Skip to main content
    • Aa
    • Aa
  • Get access
    Check if you have access via personal or institutional login
  • Cited by 6
  • Cited by
    This article has been cited by the following publications. This list is generated based on data provided by CrossRef.

    Stemp, W. James 2016. Explorations in ancient Maya blood-letting: Experimentation and microscopic use-wear analysis of obsidian blades. Journal of Archaeological Science: Reports, Vol. 7, p. 368.

    Stemp, W. James 2016. Twist and shout: Experiments in ancient Maya blood-letting by piercing with obsidian blades and splinters. Journal of Archaeological Science: Reports, Vol. 9, p. 134.

    Ponomarenko, Alyson Lighthart 2004. The Pachuca obsidian source, Hidalgo, Mexico: A geoarchaeological perspective. Geoarchaeology, Vol. 19, Issue. 1, p. 71.

    Saunders, Nicholas J. 2001. A dark light: Reflections on obsidian in Mesoamerica. World Archaeology, Vol. 33, Issue. 2, p. 220.

    Fowler, William R. 1997. Introduction. Ancient Mesoamerica, Vol. 8, Issue. 01, p. 75.

    Healan, Dan M. 1993. Local versus non‐local obsidian exchange at Tula and its implications for post‐formative Mesoamerica. World Archaeology, Vol. 24, Issue. 3, p. 449.


Obsidian Polyhedral Cores and Prismatic Blades in the Writing and Art of Ancient Mexico

  • Karl A. Taube (a1)
  • DOI:
  • Published online: 10 October 2008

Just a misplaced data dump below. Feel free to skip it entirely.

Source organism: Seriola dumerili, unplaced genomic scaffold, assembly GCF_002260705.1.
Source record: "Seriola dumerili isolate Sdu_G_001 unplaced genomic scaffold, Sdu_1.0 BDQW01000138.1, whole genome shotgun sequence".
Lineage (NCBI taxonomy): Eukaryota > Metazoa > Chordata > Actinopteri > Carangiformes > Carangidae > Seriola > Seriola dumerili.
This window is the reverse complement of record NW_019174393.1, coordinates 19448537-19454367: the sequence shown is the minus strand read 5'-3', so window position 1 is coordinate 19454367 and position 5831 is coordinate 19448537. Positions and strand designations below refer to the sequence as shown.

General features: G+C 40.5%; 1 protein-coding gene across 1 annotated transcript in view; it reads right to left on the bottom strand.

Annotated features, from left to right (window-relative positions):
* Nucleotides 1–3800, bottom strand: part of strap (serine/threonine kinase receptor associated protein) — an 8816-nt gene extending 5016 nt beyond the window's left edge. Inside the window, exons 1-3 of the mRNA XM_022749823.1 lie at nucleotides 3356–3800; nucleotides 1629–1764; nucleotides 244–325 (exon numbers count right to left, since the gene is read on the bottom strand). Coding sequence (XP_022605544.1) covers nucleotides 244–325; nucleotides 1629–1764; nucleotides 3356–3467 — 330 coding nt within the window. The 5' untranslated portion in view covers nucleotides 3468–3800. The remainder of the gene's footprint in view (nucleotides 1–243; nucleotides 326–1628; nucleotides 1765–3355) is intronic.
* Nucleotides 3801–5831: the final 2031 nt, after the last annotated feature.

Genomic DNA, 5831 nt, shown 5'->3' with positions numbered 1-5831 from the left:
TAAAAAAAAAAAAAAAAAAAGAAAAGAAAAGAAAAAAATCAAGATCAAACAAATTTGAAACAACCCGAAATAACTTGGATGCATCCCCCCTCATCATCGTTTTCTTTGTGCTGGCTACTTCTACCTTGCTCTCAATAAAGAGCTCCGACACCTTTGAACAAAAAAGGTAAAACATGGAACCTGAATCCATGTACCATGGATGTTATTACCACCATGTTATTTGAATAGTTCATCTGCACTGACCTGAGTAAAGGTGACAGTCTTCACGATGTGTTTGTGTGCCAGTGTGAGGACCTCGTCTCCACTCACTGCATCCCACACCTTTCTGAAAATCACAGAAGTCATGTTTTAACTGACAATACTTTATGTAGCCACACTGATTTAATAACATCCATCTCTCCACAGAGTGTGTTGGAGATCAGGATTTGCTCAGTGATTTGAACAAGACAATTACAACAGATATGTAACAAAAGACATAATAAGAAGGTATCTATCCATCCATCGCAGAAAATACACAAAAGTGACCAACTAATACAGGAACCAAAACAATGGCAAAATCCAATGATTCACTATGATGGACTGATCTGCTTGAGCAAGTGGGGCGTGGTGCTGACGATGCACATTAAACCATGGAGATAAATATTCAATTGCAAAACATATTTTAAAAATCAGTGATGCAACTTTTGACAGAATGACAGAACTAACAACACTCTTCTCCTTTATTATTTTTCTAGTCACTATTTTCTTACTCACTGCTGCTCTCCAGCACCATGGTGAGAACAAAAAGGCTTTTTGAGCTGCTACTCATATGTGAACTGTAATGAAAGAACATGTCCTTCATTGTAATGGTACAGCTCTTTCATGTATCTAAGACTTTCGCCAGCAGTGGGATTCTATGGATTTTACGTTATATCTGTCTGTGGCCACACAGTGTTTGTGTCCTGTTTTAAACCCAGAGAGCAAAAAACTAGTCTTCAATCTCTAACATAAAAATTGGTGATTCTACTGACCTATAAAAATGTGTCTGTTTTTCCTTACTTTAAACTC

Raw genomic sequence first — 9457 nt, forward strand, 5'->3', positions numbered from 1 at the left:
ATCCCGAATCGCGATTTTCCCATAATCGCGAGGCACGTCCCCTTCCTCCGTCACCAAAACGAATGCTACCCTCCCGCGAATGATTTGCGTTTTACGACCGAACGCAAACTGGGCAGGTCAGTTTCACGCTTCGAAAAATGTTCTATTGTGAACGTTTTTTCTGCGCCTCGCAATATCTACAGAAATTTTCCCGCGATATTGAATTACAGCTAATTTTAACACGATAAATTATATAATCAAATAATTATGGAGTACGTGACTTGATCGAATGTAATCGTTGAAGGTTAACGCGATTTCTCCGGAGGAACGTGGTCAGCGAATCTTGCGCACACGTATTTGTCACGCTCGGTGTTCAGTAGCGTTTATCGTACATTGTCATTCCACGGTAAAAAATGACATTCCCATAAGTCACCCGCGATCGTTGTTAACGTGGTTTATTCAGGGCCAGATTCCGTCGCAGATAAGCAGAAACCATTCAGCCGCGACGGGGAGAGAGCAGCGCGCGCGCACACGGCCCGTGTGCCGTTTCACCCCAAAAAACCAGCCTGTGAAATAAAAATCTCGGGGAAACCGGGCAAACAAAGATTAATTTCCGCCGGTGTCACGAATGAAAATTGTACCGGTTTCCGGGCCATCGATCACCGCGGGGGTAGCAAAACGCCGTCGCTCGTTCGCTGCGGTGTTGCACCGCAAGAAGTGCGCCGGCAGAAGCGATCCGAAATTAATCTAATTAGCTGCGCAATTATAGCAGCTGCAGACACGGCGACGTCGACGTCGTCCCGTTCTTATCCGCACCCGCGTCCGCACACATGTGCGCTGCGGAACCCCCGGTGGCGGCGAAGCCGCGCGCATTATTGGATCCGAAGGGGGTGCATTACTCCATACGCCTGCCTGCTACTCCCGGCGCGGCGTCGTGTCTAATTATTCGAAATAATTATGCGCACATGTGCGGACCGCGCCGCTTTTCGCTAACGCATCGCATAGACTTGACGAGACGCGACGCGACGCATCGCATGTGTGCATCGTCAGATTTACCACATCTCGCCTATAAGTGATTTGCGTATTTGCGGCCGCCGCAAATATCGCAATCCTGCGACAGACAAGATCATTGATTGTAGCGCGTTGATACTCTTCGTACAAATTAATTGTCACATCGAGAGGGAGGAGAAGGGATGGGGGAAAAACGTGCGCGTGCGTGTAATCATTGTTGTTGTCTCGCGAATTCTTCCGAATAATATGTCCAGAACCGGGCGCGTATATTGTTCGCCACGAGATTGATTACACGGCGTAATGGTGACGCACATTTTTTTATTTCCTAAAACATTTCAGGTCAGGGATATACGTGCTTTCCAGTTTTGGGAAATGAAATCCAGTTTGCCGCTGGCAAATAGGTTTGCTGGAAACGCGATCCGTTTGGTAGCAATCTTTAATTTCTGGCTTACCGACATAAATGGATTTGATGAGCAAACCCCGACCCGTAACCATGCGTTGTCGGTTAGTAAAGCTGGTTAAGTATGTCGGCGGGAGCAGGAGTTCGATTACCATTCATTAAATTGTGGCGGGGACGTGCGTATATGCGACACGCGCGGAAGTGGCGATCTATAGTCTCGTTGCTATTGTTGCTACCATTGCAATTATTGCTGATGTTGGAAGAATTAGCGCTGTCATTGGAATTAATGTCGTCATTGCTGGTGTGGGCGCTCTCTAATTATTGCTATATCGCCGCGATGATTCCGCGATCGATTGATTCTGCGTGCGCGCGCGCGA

The widespread appearance of obsidian prismatic blades and polyhedral cores in ancient Mexican writing and art provides important information regarding ancient mesoamerican lithic technology. One common central Mexican epigraphic convention, a hooklike black element, is identified as a curving prismatic blade, here providing the phonetic value itz. The placement of blade segments on the edges of wooden clubs is one of the most commonly cited uses of prismatic blades. However, it will be noted that representations of such clubs are extremely rare until the Late Postclassic period. Rather than primarily serving as bladed edging on wooden weapons, prismatic blades were more commonly used as lancets and razors. Postclassic and early Colonial depictions of prismatic blades in use reveal that they were usually held directly in the hand, with no attempt at hafting.

Linked references
Hide All

This list contains references from the content that can be linked to their source. For a full set of references and notes please see the PDF or HTML where available.

John Clark 1982 Manufacture of Mesoamerican Prismatic Blades: An Alternative Technique. American Antiquity 47(2): 355376.

Lawrence H. Feldman 1971 Of the Stone Called Iztli. American Antiquity 36(2):213214.

Charles S. Fletcher 1970 Escapable Errors in Employing Ethnohistory in Archaeology. American Antiquity 35(2):209213.

Dan M. Healan , Janet M. Kerley , and George Bey III 1983 Excavation and Preliminary Analysis of an Obsidian Workshop in Tula, Hidalgo, Mexico. Journal of Field Archaeology 10(2): 127145.

Michael W. Spence 1981 Obsidian Production and the State in Teotihuacan. American Antiquity 46(4):769788.

Karl A. Taube 1988 A Prehispanic Maya Katun Wheel. Journal of Anthropological Research 44(2):183203.

Recommend this journal

Email your librarian or administrator to recommend adding this journal to your organisation's collection.

Ancient Mesoamerica
  • ISSN: 0956-5361
  • EISSN: 1469-1787
  • URL: /core/journals/ancient-mesoamerica
Please enter your name
Please enter a valid email address
Who would you like to send this to? *